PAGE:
The last of the Confederate monuments installed on Monument Avenue was dedicated to Matthew Fontaine Maury, “The Pathfinder of the Seas.” Born in Virginia in 1806, Maury joined the U.S. Navy in 1825, sailed around the world, and wrote a treatise on navigation. A knee injury suffered in 1839 disabled him from further sailing; he was appointed first head of the U.S. Naval Observatory in Washington, D.C., in 1842. Far from the sea, he undertook the mapping of stars and oceans, seabeds and land masses. He is considered the father of scientific oceanography and hurricane forecasting, the focus of the future U.S. Weather Bureau. After Virginia seceded, he served in the Confederate Navy, invented an electric “torpedo” or mine to protect Southern harbors, and traveled abroad as a Confederate government agent. Returning to Virginia after the war, he taught at Virginia Military Institute until he died in 1873. Ironically, although Maury’s oceanographic discoveries gained him worldwide fame, he was almost unknown in America outside the naval and scientific spheres. Maury enthusiasts raised money for a monument, F. William Sievers sculpted it, and it was unveiled three blocks west of the Jackson Monument, at the intersection with North Belmont Street, on November 11, 1929. The monument, like the man himself, was very different from those dedicated to Confederates known for their political or military accomplishments. Maury was seated, deep in thought, while behind and above him several storm-battered allegorical figures strain beneath the weight of a globe. As depicted in the monument, Maury’s scientific accomplishments rendered his Confederate associations almost incidental, although the United Daughters of the Confederacy contributed to the monument fund and helped raise money for it.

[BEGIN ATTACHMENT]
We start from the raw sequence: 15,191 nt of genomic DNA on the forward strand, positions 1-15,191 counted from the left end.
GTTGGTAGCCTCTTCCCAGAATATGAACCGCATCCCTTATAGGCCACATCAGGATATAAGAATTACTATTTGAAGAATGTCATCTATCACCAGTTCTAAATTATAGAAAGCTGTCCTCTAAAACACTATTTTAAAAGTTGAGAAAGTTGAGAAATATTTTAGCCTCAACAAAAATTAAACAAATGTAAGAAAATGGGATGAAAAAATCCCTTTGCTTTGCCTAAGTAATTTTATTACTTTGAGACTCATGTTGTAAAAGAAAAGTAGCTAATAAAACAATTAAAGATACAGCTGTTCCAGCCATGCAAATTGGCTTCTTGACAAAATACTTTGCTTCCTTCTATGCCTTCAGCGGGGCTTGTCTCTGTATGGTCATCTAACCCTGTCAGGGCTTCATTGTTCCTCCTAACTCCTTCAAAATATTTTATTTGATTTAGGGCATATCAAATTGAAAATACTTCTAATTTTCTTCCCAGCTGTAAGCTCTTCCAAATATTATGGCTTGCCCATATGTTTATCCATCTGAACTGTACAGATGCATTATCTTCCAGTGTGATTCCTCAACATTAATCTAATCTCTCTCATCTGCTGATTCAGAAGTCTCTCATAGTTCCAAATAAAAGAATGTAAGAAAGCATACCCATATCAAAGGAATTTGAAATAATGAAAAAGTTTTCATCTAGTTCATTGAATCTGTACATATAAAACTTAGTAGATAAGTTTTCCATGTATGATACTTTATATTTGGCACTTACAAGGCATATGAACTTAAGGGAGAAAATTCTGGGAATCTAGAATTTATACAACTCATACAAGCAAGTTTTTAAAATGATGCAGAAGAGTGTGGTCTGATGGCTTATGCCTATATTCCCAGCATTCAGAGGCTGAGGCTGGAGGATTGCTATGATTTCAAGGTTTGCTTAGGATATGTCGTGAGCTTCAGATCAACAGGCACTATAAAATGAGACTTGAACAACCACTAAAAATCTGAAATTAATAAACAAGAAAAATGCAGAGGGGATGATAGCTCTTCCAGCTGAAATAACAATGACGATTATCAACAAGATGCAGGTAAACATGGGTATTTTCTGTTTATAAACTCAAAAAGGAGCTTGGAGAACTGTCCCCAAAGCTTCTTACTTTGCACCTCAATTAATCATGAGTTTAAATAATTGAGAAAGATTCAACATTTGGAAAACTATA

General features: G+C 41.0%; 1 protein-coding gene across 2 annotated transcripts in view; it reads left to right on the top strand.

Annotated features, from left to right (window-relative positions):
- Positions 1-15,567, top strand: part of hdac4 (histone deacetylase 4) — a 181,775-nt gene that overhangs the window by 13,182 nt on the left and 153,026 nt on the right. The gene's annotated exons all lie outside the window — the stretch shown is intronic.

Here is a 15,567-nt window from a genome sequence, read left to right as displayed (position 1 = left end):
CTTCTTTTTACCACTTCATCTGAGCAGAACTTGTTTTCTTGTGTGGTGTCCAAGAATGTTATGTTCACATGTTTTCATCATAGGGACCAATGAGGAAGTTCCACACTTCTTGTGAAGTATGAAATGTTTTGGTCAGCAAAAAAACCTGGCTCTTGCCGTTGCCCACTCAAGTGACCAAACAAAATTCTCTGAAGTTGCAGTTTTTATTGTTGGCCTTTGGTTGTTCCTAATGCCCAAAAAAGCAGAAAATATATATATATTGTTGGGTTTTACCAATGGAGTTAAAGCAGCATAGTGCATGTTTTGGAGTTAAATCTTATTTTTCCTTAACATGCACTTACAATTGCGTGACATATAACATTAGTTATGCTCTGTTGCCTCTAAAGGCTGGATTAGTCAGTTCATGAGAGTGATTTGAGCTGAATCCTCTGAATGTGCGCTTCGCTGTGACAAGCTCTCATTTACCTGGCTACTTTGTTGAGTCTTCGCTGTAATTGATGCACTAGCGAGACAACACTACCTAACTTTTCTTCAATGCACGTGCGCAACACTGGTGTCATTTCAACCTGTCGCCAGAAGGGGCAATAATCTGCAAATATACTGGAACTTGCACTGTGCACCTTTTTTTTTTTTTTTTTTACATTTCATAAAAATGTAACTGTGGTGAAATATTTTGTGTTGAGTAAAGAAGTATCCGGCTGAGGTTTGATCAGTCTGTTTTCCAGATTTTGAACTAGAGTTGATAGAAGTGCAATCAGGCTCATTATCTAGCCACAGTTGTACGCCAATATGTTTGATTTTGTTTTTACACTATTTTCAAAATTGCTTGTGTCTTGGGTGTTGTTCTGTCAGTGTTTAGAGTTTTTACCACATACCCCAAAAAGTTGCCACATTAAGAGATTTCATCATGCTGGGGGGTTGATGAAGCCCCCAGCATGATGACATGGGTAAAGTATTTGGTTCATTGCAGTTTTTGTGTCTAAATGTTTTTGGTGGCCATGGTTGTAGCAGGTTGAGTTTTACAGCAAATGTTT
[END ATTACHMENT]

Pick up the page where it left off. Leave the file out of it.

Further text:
The Confederacy and its heroes, then, were well represented on Monument Avenue, beginning with the Lee monument in 1890 and continuing with the memorialization of Stuart (1907), Davis (1907), Jackson (1919), and Maury (1929). Each monument presented an idealized image of its subject; and each was erected during a period when the war and its causes, like the Confederate defeat and the utter destruction of the antebellum way of life, were receding into history along with the dwindling number of Confederate veterans. During the same period, however, just as the heroes gained mythic status in Southern memories, so too did a new way of “remembering” the causes, course, and conclusion of the war, as well as its aftermath. It was known as the myth—or cult—of the Lost Cause.
The Path from States’ Rights to Secession and War to the Lost Cause
The pedestals and statues erected on the avenue have been called monuments to the myth of the Lost Cause, in part because the street and its monuments evolved simultaneously with the myth. To understand the Lost Cause, it is first necessary to understand what led up to it. In other words, to understand the progression, especially in the South, from states’ rights to secession and war, and finally to the end of enslavement and the postwar period of Reconstruction.
The political philosophy of states’ rights—that a state could countermand or “nullify” federal laws that it considered an encroachment of central government power—dates to at least the 1780s and the adoption of the Constitution. The first states’ rights or nullification crisis occurred during the War of 1812 when a few New England states threatened secession over the war, which they opposed because Great Britain was a major trading partner. The crisis ended with the war’s conclusion and did not return as a serious threat to unity until the 1830s and 1850s.